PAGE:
Algebraic Geometry SeminarMondays 10:2011:10 AM

Picture courtesy of Frank Sottile 
Date  Speaker  Title (click for abstract) 

8/27/07  Frank Sottile, TAMU  Gale duality for complete intersections 
9/3/07  Zach Teitler, TAMU  The nef cone volume of generalized Del Pezzo surfaces 
9/10/07  J.M. Landsberg, TAMU  Matchgates, statistics and compact Hermitian symmetric spaces 
9/17/07  Paulo LimaFilho, TAMU  Integral Deligne cohomology for real projective varieties 
9/24/07  Chris Hillar, TAMU  Rational sums of squares 
10/1/07  Zach Teitler, TAMU  The nef cone volume of generalized Del Pezzo surfaces, 2 
10/8/07  Maurice Rojas, TAMU  padic Shadows of Reality 
10/15/07  Laura Matusevich, TAMU  Weyl closure of hypergeometric systems 
10/22/07  Frank Sottile, TAMU  KhovanskiiRolle homotopies for real solutions 
10/29/07  J.M. Landsberg, TAMU  The Debarrede Jong conjecture on hypersurfaces with too many lines 
11/5/07  No meeting.  
11/12/07  Zach Teitler, TAMU  Hilbert functions of fat point schemes supported on linear configurations in P^2 
11/19/07  Louiza Fouli, UT Austin  The core of ideals 
11/26/07  Luke Oeding, TAMU  Principal Minors of Symmetric Matrices and Geometry 
Gale duality for polynomial systems is an elementary
reformulation of a system of polynomial equations as a system of
equations involving rational master functions in the complement of
a hyperplane arrangement. Some properties of the original system
are easier to understand in the Gale dual system. In the first part
of this talk, I will describe this Gale duality, look at some
examples of this construction, and give some elementary
consequences.
This is joint work with Frédéric
Bihan, and is described more completely in this preprint.
TOP
We compute a naturally defined measure of the size of the nef
cone of a generalized Del Pezzo surface. The resulting number
appears in a conjecture of Manin on the asymptotic behavior of the
number of rational points of bounded height on the surface. The nef
cone volume is computed using two elementary techniques: a
simplicial decomposition of the cone, and the Weyl group of a root
system associated to the configuration of (2)curves on the
surface. Over a nonclosed field this root system is not
necessarily simplylaced.
This is joint work with Ulrich Derenthal and Michael Joyce and is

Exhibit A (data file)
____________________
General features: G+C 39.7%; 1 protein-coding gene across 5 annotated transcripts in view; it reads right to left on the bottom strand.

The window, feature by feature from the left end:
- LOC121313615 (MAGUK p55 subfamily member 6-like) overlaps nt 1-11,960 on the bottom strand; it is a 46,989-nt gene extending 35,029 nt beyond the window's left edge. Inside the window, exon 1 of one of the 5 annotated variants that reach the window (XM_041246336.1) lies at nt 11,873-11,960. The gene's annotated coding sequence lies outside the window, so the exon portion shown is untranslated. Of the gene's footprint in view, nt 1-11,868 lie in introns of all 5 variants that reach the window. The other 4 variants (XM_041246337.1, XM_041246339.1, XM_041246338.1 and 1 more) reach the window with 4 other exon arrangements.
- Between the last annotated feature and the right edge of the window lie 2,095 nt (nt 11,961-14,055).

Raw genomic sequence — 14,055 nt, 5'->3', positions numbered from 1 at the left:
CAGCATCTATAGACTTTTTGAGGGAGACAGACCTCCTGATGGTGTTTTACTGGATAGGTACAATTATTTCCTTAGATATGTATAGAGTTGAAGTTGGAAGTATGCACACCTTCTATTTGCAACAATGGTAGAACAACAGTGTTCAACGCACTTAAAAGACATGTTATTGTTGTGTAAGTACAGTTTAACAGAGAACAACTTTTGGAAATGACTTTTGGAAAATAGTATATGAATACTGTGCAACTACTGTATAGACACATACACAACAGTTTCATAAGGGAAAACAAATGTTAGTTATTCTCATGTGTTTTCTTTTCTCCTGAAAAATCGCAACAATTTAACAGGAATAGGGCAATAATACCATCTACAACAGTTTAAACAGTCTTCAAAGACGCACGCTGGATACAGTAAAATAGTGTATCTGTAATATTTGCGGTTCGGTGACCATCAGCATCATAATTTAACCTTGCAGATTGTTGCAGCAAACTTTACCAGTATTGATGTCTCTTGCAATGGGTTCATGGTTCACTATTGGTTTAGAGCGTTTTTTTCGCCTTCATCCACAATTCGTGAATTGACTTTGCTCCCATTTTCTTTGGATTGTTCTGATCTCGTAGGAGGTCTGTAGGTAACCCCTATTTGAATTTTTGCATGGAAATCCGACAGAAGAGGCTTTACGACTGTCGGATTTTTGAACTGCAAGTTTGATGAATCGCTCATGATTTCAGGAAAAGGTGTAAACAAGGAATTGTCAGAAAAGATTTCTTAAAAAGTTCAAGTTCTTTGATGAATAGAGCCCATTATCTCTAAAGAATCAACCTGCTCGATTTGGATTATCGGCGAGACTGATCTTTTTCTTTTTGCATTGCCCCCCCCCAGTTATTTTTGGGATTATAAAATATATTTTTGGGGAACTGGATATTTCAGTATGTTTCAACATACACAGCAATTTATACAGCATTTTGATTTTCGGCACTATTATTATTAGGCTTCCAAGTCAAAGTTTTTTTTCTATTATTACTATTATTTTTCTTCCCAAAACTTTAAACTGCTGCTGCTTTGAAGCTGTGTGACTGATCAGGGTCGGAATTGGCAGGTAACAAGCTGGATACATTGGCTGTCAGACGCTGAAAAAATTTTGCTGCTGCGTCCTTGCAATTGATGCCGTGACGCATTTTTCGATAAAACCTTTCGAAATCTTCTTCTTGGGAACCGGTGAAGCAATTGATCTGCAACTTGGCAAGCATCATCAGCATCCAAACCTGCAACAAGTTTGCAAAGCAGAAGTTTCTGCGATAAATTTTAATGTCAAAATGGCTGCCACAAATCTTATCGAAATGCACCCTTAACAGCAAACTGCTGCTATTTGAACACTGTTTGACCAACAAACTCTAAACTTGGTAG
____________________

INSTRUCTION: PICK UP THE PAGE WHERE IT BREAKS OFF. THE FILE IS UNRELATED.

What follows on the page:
described in this preprint.
TOP
I will explain how problems in statistics and computer science,
respectively the recognition problem for principal minors (see e.g.
arXiv:math/0604374) and
characterization of matchgate relations (see e.g. pages.cs.wisc.edu/~jyc/papers/icalptalk06.pdf),
are related to a uniform construction of compact Hermitian
symmetric spaces discovered with L. Manivel. (Selecta Math. (N.S.)
8 (2002), no. 1, 137159, also see arXiv:math/0203260)
TOP
We develop an 'integral Deligne cohomology theory' for real varieties which bears to Bredon cohomology the same relation that ordinary Deligne cohomology for complex varieties bears to singular cohomology. The theory has a wide range of connections ranging from equivariant topology (via Bredon equivariant cohomology), through complex differential geometry (via holomorphic line bundles with quadratic forms and holomorphic connections) to number theory (via Milnor Ktheory of number fields and regulator maps). We will present time permitting many examples. In a forthcoming work we show that the cycle map from motivic cohomology to Bredon cohomology factors through our Deligne cohomology groups.
In EsnaultVieweg's survey on Deligne they outline a theory for
real varieties, as well. Such a variant would be related to
Liechtenbaum's etale motivic cohomology and the Borel version of
equivariant cohomology. The difference between their version and
ours stems from the difference between the etale and Nisnevich
topologies.
TOP
In recent years, techniques from semidefinite programming have
produced numerical algorithms for finding representations of
positive semidefinite polynomials as sums of squares. These
algorithms have many applications in optimization, control theory,
quadratic programming, and matrix analysis. One major drawback with